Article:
- While businesses across the country prepare to welcome back their customers, hackers and cyber criminals are actively infiltrating and exploiting small business databases, writes Sen. Jim Risch, R-Idaho.
After several difficult months plagued by coronavirus, small business owners across the country are preparing for the day they can finally and permanently reopen their doors.
The pandemic has seriously impacted the health of businesses everywhere, and for most employers, getting back to business cannot come soon enough. But while businesses across the country prepare to welcome back their customers, hackers and cyber criminals are actively infiltrating and exploiting small business databases.
Cyberattacks have skyrocketed worldwide as criminals capitalize on the confusion and anxiety surrounding the coronavirus pandemic. In a recent press release, the Federal Bureau of Investigation characterized the number of online schemes to swindle both businesses and individuals out of money and personal data as "truly breathtaking."
As the U.S. economy reopens, small business are particularly vulnerable to renewed and increasingly sophisticated cyberattacks. In fact, an estimated 43% of all cyberattacks involve small business victims. Unlike government agencies and large corporations, many small firms don't believe they are attractive or high-profile enough to be targeted by cyber criminals, and subsequently neglect investing in the cyber protections needed to prevent unauthorized breaches. Hackers know this well and have perfected the practice of accessing, stealing and selling private and proprietary information stored in small businesses' data systems.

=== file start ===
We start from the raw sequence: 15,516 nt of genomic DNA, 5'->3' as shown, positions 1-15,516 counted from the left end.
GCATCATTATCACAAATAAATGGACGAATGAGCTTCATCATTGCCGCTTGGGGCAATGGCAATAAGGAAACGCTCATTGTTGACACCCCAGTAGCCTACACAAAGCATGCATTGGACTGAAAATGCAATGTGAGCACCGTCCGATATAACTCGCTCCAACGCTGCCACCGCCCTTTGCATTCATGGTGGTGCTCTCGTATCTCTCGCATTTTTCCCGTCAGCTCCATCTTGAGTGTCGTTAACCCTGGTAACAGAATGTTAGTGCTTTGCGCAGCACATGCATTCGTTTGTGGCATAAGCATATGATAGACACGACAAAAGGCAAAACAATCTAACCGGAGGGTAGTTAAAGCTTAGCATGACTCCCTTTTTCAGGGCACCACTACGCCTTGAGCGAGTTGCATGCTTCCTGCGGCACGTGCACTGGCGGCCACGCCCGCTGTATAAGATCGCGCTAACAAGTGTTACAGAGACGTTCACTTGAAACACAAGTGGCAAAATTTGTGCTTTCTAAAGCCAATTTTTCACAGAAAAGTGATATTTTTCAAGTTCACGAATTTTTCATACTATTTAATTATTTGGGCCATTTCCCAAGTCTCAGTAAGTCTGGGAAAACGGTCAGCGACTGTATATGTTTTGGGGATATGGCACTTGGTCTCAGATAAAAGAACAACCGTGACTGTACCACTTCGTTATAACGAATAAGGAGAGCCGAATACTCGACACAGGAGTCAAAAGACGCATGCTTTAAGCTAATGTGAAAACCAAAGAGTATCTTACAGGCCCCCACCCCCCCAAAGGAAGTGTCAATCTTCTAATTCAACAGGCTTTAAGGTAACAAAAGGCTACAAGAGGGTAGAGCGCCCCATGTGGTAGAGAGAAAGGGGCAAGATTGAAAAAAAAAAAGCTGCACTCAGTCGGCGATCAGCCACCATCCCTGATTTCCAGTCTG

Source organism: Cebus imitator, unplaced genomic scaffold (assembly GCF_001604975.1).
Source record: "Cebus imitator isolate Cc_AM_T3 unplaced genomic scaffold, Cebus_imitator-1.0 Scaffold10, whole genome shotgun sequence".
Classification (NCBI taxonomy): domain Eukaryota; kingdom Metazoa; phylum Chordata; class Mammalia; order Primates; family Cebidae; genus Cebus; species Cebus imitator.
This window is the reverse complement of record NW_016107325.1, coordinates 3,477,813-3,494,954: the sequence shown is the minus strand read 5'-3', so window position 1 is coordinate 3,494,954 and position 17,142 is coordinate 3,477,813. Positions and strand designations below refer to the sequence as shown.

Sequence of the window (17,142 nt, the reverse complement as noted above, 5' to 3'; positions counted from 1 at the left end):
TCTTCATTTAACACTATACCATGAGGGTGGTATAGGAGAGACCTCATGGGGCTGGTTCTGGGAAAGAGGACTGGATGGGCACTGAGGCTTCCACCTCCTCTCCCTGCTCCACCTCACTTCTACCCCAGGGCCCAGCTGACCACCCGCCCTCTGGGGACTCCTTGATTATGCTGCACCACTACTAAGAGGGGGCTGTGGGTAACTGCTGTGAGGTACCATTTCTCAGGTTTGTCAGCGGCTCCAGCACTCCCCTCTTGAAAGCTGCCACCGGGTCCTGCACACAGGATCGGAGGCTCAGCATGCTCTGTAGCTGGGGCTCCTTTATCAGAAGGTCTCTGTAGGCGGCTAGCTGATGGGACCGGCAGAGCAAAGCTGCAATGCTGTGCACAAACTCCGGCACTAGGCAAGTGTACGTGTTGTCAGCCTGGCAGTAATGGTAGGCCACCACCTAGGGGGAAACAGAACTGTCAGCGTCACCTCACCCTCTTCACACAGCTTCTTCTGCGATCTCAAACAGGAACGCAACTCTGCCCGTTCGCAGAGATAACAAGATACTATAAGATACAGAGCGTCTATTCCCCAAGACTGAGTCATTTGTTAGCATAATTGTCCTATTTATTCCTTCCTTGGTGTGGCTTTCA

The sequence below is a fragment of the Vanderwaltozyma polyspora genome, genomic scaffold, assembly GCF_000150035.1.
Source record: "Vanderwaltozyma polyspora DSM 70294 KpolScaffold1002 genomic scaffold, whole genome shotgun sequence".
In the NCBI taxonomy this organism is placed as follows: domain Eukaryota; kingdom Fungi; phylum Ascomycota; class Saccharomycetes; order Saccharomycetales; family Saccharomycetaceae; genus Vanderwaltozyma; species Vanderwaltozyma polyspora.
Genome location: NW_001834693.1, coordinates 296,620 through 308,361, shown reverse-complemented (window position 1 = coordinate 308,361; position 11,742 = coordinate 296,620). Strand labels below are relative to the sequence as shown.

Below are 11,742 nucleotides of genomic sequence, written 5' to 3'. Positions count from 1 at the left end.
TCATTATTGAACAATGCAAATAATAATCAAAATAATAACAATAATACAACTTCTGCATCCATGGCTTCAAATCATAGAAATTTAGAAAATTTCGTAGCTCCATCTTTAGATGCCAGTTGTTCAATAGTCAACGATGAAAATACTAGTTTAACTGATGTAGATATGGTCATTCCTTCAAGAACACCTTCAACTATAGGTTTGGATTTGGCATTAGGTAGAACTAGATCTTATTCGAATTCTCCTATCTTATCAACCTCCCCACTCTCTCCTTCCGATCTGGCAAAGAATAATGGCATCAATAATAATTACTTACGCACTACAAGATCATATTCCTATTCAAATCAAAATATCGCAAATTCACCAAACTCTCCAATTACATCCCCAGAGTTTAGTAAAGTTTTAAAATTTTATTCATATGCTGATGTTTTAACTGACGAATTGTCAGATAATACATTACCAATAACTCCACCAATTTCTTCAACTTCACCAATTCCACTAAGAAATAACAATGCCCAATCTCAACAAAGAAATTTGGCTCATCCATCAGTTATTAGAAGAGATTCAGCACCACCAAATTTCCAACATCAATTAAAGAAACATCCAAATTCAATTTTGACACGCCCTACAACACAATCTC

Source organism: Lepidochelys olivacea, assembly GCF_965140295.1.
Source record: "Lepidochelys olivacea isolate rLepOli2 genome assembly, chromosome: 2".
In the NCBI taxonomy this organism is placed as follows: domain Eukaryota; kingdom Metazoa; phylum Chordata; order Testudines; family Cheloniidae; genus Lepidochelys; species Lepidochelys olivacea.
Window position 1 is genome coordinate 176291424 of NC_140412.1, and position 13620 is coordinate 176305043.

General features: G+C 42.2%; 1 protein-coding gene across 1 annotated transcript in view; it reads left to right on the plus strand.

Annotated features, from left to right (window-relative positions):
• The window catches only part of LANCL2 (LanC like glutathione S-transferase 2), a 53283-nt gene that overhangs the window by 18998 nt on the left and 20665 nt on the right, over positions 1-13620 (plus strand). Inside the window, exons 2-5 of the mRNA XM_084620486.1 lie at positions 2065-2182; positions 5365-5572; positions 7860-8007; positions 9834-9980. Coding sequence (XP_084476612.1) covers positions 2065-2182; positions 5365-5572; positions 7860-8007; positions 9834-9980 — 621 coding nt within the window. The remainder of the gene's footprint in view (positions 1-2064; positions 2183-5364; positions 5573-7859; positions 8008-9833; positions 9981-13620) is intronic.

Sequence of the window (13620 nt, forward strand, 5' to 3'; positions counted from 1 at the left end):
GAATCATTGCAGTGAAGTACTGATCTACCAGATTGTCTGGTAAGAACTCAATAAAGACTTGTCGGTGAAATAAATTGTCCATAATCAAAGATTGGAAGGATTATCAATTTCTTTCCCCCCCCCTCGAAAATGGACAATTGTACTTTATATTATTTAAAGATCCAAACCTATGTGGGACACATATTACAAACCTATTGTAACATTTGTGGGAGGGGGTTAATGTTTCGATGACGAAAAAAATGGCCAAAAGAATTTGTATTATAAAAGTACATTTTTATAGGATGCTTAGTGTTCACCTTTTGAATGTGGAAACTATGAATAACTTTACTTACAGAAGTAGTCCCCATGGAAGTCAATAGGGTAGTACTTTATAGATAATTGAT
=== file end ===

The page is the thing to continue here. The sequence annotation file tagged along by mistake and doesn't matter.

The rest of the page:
The long-term consequences of falling victim to a cyberattack can be severe for small businesses seeking to regain their footing after the economic fallout of the Covid-19 pandemic. In 2019, a single data breach cost businesses an average of $200,000, and studies show that 60% of small business victims go out of business within six months of experiencing such a breach.
It has perhaps never been more important to develop and implement a strong cybersecurity strategy, and small businesses should take quick and decisive action. Recently, the Cybersecurity and Infrastructure Security Agency, or CISA, published chapters one and two of a six-part series designed to provide business leaders with recommendations and guidance for strengthening and cultivating a culture of "cyber readiness" across their organizations.
Earlier this year, I introduced the bipartisan SECURE Small Business Act to help small business owners access information on data protection best practices and enable them to band together to purchase cybersecurity products at lower prices. By prioritizing cyber strategy and investment, small business owners can foster organization-wide cultures of vigilance and risk-mitigation while instituting policies and procedures to keep data secure. Small businesses should also assess how dependent they are on information technology and the safeguards they have in place to keep their data secure.
After months of lockdown, small businesses now have a unique opportunity to shore up their cyber defenses and protect their employees, customers, and livelihoods from cyberattacks. A strong cybersecurity strategy is no longer a luxury – it is a necessity. And small businesses should adapt to the new cyber landscape as we prepare for the post-Covid era.
Sen. Jim Risch serves as chairman of the Senate Foreign Relations Committee and is a member and former chairman of the Senate Committee on Small Business and Entrepreneurship.